“All successful movements in American history have both inside and outside strategy,” Kazin said. “If you’re just protesting, and it just stops there, you’re not going to get anything done.”

Source: NPR

Women’s March on Washington: Everything You Need to Know

After receiving a denial for the initial bid for a permit, the Women’s March on Washington was approved in its bid for its projected 200,000 participants to meet in downtown Washington the day after President-elect Donald Trump’s projected inauguration. Listed below are all of the details surrounding the event.

Who is organizing it and who is participating?

As per their website, the Women’s March on Washington has been coordinated by a litany of women with an amalgam of credentials, including extensive experience within nonprofit work, civil rights advocacy, and prominent social justice campaigns. The participants in the March are projected to number around 200,000 and are expected to arrive from a variety of locations around the country. The head of logistics for this event told The Washington Post last week that those traveling from out of town should be confident that they would be accommodated and that the event would transpire as planned.

What is the March?

The Women’s March on Washington was formulated as a peaceful protest to the professed intent of the Trump administration to restrict and outright revoke existing social and civil liberties. The March’s website lists its principles, placing heavy emphasis on nonviolence, a community-oriented agenda and the idea of sacrifice as a means to achieve a triumphant end.

When is the March taking place?

The Women’s March on Washington will take place on January 21, starting at 10:00 a.m.

The Women’s March on Washington is a response to perceived xenophobic, racist, misogynistic, homophobic and transphobic rhetoric expressed by the Trump campaign. The March’s site says this of its mission:

““In the spirit of democracy and honoring the champions of human rights, dignity, and justice who have come before us, we join in diversity to show our presence in numbers too great to ignore. The Women’s March on Washington will send a bold message to our new administration on their first day in office, and to the world that women’s rights are human rights. We stand together, recognizing that defending the most marginalized among us is defending all of us.”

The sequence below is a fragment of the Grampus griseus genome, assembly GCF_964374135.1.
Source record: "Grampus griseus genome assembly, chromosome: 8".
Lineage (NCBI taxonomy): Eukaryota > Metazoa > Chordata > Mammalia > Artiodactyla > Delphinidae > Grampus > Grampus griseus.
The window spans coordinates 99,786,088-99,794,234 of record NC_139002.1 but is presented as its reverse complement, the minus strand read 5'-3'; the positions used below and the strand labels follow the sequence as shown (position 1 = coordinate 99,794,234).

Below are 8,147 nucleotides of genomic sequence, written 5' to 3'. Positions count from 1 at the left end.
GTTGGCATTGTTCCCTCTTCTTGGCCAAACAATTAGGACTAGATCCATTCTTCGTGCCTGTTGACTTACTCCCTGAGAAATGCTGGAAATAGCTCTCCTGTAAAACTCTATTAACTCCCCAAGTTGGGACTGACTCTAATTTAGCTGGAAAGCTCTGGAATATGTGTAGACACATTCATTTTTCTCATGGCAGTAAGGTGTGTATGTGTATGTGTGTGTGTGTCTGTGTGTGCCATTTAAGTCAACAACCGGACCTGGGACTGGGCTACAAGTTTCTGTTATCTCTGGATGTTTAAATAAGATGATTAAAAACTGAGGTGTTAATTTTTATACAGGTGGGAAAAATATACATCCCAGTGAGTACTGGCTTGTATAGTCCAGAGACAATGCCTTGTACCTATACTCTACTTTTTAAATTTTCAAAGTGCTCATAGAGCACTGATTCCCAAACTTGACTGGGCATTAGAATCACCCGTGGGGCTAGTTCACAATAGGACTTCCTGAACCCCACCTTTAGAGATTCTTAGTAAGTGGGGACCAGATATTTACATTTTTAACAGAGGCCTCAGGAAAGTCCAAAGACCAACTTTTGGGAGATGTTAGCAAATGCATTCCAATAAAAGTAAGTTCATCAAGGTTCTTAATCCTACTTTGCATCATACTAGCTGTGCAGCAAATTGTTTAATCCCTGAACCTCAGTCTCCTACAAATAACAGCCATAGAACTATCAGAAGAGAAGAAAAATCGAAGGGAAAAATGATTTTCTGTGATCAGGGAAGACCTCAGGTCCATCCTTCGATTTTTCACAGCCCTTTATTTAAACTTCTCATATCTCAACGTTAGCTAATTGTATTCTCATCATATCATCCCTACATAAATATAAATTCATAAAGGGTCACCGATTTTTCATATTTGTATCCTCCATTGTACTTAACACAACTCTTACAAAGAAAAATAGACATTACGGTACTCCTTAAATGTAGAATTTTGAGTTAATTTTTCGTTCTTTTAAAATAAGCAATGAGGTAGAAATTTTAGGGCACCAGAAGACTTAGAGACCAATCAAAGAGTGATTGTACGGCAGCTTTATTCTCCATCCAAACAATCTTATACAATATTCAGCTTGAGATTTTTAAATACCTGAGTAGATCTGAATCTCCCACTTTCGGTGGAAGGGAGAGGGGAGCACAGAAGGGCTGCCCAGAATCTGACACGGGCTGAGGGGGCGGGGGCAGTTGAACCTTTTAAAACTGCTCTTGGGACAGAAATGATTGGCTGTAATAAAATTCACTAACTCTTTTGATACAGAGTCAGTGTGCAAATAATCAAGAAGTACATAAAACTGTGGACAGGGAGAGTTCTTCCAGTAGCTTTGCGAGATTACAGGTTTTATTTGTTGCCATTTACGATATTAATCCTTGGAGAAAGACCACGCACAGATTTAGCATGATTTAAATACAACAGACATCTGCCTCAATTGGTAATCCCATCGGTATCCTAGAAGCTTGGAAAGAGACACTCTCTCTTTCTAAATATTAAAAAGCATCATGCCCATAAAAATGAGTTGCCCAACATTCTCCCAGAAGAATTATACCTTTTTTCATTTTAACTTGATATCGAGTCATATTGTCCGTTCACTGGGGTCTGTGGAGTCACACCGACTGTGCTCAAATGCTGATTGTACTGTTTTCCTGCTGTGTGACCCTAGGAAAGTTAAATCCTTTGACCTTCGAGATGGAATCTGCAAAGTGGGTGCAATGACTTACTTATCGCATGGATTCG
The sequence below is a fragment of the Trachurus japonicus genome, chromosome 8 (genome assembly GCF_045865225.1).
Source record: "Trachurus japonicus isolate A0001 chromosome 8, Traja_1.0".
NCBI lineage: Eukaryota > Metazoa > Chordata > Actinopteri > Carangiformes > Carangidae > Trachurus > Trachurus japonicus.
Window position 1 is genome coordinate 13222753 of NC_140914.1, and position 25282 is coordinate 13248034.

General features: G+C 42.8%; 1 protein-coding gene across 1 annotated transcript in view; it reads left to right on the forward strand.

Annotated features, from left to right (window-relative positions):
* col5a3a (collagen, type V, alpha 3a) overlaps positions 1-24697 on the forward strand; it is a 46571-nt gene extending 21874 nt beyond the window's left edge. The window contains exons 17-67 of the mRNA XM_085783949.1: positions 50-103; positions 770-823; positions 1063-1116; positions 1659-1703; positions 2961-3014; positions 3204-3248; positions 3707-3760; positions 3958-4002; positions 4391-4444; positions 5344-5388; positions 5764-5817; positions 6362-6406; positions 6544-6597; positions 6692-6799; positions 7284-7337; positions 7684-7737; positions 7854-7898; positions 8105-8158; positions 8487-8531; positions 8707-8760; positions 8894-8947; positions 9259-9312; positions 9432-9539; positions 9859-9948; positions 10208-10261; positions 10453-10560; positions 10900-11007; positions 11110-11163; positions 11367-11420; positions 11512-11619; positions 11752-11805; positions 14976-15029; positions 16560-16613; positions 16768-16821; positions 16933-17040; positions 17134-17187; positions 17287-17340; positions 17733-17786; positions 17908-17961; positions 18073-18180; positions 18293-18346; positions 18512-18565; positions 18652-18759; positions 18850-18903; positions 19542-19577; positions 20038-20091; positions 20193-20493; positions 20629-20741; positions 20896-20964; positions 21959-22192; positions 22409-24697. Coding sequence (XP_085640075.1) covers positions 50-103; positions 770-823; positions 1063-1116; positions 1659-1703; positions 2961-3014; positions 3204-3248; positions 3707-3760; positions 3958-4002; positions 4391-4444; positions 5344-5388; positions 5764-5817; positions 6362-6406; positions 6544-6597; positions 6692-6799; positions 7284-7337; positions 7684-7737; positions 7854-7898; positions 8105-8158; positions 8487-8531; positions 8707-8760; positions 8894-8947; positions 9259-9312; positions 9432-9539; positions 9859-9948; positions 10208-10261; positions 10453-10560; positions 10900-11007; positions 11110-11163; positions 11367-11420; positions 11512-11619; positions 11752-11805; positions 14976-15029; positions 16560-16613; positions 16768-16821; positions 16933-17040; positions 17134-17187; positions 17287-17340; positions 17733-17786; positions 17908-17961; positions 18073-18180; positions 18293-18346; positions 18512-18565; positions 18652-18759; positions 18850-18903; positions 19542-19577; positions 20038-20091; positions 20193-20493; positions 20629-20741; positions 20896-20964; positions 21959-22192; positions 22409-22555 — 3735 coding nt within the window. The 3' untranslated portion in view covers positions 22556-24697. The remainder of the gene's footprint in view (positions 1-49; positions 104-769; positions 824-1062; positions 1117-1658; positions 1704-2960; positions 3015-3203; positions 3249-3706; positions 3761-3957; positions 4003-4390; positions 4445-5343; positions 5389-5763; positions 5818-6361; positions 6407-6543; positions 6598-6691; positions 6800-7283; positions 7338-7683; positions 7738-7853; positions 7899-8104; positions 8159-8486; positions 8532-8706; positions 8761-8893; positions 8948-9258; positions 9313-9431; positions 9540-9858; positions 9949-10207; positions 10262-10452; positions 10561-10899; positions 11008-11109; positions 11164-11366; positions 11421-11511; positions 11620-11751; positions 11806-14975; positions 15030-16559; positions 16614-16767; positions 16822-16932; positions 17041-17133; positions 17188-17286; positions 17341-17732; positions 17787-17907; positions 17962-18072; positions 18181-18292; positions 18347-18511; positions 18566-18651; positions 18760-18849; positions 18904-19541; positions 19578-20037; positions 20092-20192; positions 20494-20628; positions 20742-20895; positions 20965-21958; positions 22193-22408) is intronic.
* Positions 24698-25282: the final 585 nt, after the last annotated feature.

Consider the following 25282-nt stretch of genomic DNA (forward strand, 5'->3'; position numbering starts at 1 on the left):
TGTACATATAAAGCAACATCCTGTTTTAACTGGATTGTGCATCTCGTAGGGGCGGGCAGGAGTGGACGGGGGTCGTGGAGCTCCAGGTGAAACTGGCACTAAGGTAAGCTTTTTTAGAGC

How do I become involved in the Women’s March on Washington?

Joining the March can be as simple as showing up, but in an attempt to remain organized, coordinators have requested that, as a courtesy, intended participants register on their event site. Though the event is free, it is possible for prospective participants (or non-participants who simply support the cause) to donate on the March’s website. At the time of publication, $ 185,596 had been raised, just shy of 10 percent of the March’s goal.

Is there anything else I need to know?

The event’s registration site contains a FAQ section that addresses a variety of supplemental concerns. The most prominent of these concerns appears to be the idea of who is welcome to attend the event (specifically, whether the event is limited to women or whether male advocates for the cause are also welcome). The site advises that the March is open to “any person, regardless of gender or gender identity, who believes women’s rights are human rights.” The FAQ section also addresses safety concerns, the specifics of which will be released as the event draws closer, but refers to the decision to bring children to the event as “a personal one.” The site also professes that every effort will be made to accommodate participants with disabilities, including on-site translation for the hearing-impaired and access points for wheelchairs.

Source: Inquisitr

Anyone here planning to attend? The Democrats in my area have chartered a bus, and I’m hoping to go if I can figure out how to fit it into my budget. The bus leaves Friday, 1/20 at 6 pm, and will arrive in Washington on Saturday morning. After the day’s activities, the bus will head back Saturday evening, arriving back here on Sunday morning. It’ll be a bit of a marathon, but I think it’ll be worth it. I’ve always dreamed of being part of something like this.

Source: ONTD_Political